Letter From The Clergy

 

September 2019

From the Archdeacon of Bromley & Bexley …

 In the June of 1979 I was ordained, and over the 40 years I have been in ministry I have worked in a number of contexts, in a wide variety of parishes and with a good cross-section of church communities.  Since 2003 that ministry has been expressed in my role as Archdeacon, and in some ways I have become even more aware of what parish life is like through actually not being at the ‘coal face’ – this is because I have had brought to my attention across the Archdeaconry the ups and downs, hopes and fears, both of clergy and the church communities they are called to serve.

I am conscious that All Saints is currently at something of a crossroads.  Having said farewell to Rob who, although he had only been the parish priest for a relatively short period of time, enabled a number of outcomes which will provide the next parish priest when he or she arrives a firm base for the church family to work together for the common good.

Jesus said many things to his disciples and to the crowds, but one of the key messages was his command that all should love one another.  Now that is often easier said than done because love can be demanding, it can take us to places we would rather not be and sometimes we just don’t know what to do for the best – even though we may want to be part of a loving and supportive community.  This means there are challenges which every member of the church family at All Saints needs to think about.  Somebody described the Church as a ‘community of pilgrims, not a bunch of passengers’.  In the 21st Century, what the local church looks and feels like is very different, both in terms of its own aspirations and the expectations of those on the outside from when I was ordained.

One of the unique aspects of pastoral ministry is how it affects and defines all areas of life.  Work, family and personal responsibilities blur together through the week so that pastors (clergy) have difficulty distinguishing when the are ‘on’ and ‘off’ duty.[1]

I think it has been a steep learning curve for the community at All Saints Church having a priest with a relatively young family.  It has probably been many decades since you have had that experience, and how a church looks after its parish priest and family in order for the parish priest to look after the church is a delicate balance.  Sometimes we get it right, but sometimes we don’t.  However, there is no doubt that parish ministry is very demanding.  I would again like to quote from Bob Burns’ book Resilient Ministry (see footnote): “Expectations and demands for service are at an all time high.  Resources and time constraints constantly push against congregations’ expectations.  Disappointing people is a reality.  Harvard Professors Ronald Heifetz and Marty Linsky have summarised that as, ‘Exercising leadership might be understood as disappointing people at a rate they can absorb.’”[2]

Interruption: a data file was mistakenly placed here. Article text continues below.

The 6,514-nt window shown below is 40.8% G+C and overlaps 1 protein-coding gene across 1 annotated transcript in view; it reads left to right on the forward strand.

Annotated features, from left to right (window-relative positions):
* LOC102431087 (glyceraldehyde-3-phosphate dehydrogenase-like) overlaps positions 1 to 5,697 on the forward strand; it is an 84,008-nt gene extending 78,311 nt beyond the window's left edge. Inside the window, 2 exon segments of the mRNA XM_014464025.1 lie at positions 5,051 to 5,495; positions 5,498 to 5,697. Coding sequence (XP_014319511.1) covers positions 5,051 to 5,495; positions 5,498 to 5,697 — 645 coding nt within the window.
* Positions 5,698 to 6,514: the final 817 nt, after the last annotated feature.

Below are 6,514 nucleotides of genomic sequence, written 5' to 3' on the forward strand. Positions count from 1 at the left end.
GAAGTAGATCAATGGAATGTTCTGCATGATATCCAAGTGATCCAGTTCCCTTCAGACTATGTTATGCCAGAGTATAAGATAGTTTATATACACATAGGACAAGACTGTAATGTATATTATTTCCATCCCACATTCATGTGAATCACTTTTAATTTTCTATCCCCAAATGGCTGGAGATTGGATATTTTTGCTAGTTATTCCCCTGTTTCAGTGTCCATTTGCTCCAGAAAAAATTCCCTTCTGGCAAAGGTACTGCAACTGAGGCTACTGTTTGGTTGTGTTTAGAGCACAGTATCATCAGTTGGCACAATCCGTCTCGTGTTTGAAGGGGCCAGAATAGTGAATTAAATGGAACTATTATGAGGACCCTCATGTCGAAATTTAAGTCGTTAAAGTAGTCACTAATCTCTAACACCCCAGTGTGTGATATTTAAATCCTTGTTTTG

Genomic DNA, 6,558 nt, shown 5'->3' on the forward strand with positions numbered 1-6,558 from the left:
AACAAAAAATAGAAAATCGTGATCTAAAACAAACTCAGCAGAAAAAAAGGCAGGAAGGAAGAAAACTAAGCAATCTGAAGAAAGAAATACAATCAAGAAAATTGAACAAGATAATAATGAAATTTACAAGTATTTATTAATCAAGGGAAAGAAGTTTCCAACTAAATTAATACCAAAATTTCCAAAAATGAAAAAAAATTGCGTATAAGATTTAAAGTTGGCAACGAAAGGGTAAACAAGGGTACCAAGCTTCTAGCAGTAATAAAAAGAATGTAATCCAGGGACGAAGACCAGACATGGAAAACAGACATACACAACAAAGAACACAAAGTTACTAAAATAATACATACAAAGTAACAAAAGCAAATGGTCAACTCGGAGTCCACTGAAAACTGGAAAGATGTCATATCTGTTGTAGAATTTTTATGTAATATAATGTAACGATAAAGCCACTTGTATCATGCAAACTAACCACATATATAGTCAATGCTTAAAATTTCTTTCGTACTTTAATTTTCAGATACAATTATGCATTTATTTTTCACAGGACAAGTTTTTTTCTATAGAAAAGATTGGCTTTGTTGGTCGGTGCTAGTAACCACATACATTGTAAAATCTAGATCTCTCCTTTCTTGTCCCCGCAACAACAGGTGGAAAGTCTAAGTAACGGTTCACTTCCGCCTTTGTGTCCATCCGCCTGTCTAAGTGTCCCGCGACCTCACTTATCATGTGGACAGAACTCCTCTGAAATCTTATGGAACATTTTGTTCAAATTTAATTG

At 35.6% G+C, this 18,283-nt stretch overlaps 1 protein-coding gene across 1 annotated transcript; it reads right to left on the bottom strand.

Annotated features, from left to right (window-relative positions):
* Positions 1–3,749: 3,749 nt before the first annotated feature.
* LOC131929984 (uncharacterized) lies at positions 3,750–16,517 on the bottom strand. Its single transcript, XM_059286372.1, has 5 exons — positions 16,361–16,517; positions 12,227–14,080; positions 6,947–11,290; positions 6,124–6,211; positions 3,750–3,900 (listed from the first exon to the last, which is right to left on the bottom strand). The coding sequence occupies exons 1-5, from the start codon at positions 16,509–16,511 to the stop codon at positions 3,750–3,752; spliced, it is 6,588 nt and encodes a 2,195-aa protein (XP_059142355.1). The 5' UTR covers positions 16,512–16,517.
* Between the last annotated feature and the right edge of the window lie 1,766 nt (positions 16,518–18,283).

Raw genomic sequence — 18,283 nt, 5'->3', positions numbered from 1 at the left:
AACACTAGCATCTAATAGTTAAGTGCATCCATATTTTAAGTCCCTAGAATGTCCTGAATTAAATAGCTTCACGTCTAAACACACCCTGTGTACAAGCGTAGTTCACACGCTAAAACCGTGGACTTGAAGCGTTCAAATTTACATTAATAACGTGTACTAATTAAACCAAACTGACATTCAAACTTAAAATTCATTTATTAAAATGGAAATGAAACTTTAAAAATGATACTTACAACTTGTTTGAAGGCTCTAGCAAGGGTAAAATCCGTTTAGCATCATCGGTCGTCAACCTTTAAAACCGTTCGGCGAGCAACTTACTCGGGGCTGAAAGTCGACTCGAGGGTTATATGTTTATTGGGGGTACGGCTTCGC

I think the reference about leadership is actually true for many organisations, not just the Church.  For some people, what their parish priest has to offer is always very acceptable and they are well served and pleased with what happens.  But for others this is not always the case: some of this can be attributed to the chemistry and rapport between individuals which sometimes works well and sometimes doesn’t, but always behind this interaction is how do we love each other? – and there is no escaping that very challenging but simple question.

Ministry leaders need to consider self-care as ‘a way of ensuring that we will remain effective in the great work God has given us to do’.  With this perspective in mind, self-care becomes another manner by which pastors actually care for others.[3]

If you take care of yourself, you can take care of others.  If others take care of you, then it is a win-win!

The two great Commandments state that we should love God and we should love our neighbour as ourselves.  That is the charge that I would put to the community at All Saints as you think about the sort of parish priest you want to lead you, and the values that ought to be core to the worshipping and witnessing life of All Saints Church – and if you can get that right then everyone will benefit, but it is something we need help and grace to do.

So I pray that during this vacancy lessons will be learned, opportunities will be seized and there will be an expectation that All Saints will move into a new phase of its Christian life, both for lay and ordained people, in order to bring about a deep sense of what it means to be a lively, growing and Spirit-led church, called to serve the good people of Orpington.  Amen.

Paul Wright

Email: archdeacon.bromley@rochester.anglican.org

[1] Bob Burns, Tasha Chapman and Donald Guthrie, Resilient Ministry: What pastors told us about surviving and thriving, Published by InterVarsity Press (IVP), Illinois, USA, 2013, p.15

[2] Burns, Chapman, Guthrie, Resilient Ministry, p.27, quoting Leadership on the Line: Staying alive through the dangers of leading by Heifetz and Linsky, Published by Harvard Business School Press, USA, 2002

[3] Burns, Chapman, Guthrie, Resilient Ministry, p.63